This collection of essays on the rule of law focuses on the traditional question whether the rule of law is necessarily the rule of moral principles, the question of the legitimacy of law. Essays by lawyers, philosophers, and political theorists illuminate and take forward both that question and debate about issues to do with the reach of the rule of law which complicate its answer. The essays are divided into sections which deal, first, with legal orders where the rule of law is under severe stress, second, with the question of the value of the rule of law as a conceptual problem, and, third, with the question of the limits of legal order. Contributors: Richard Abel, Jody Freeman, Robert Alexy, Neil MacCormick, Kenneth Winston, Andras Sajo, Alon Harel, Anton Fagan, Anthony Sebok, Christine Sypnowich, Allan Hutchinson, Bill Scheuerman, John MacCormick, Julian Rivers, Henry Richardson, David Dyzenhaus.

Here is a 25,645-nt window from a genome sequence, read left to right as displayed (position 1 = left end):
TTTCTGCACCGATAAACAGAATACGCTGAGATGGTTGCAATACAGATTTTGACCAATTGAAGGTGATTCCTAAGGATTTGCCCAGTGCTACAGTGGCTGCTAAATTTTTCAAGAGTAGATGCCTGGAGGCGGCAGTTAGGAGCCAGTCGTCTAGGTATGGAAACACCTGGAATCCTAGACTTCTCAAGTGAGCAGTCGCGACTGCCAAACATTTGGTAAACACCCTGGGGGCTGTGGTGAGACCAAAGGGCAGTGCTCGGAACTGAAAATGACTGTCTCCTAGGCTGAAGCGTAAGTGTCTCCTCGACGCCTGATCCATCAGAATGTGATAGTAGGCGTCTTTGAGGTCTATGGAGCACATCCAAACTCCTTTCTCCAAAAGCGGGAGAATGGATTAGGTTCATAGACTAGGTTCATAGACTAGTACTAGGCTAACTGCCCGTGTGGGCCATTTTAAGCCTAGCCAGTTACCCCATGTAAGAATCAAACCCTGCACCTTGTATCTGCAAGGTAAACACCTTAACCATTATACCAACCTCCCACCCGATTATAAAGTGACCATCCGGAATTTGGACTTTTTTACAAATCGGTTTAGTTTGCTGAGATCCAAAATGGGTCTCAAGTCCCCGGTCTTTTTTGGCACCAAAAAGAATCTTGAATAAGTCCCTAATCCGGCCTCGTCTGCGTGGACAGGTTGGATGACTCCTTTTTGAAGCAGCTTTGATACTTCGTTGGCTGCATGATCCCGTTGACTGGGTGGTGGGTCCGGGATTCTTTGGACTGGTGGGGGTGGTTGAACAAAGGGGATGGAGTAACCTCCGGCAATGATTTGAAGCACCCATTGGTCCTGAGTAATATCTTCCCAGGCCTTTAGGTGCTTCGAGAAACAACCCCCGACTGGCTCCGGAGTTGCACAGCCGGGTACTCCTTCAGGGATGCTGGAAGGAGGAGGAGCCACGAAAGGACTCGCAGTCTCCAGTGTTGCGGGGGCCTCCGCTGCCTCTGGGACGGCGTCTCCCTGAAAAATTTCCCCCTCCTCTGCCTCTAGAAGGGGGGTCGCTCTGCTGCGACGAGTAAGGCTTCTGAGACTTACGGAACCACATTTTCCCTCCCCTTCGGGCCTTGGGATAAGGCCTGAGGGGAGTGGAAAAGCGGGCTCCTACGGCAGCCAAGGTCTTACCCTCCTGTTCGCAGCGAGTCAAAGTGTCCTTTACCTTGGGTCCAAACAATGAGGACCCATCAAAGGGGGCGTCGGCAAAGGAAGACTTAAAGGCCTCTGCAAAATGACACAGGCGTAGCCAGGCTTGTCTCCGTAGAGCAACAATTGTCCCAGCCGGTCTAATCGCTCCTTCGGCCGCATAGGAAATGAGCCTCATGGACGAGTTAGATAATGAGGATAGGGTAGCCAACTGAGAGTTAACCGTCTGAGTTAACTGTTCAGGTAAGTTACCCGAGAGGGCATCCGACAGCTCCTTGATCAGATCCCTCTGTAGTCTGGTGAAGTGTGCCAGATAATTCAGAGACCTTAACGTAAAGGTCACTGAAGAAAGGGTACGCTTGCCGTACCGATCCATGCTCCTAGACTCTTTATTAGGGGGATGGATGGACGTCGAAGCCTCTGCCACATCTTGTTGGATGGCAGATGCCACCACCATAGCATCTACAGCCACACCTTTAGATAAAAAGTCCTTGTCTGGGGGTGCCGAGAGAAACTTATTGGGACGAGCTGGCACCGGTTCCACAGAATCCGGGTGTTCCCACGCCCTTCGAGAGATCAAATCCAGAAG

This book is highly recommended for graduate level students in law, politics and international trade, as well as for the scholarly community to whom this collection of essays was clearly directed This book is further recommended to national leaders and country representatives in foreign and international trade as a rich and enlightening discussion of the difficult issues and dynamic forces at play in the rule of law throughout the world today. Shelley L. Dowling International Journal of Legal Information September 2002 ...a broad collection of stimulating and informative essays. N.W. Barber Law Quarterly Review September 2002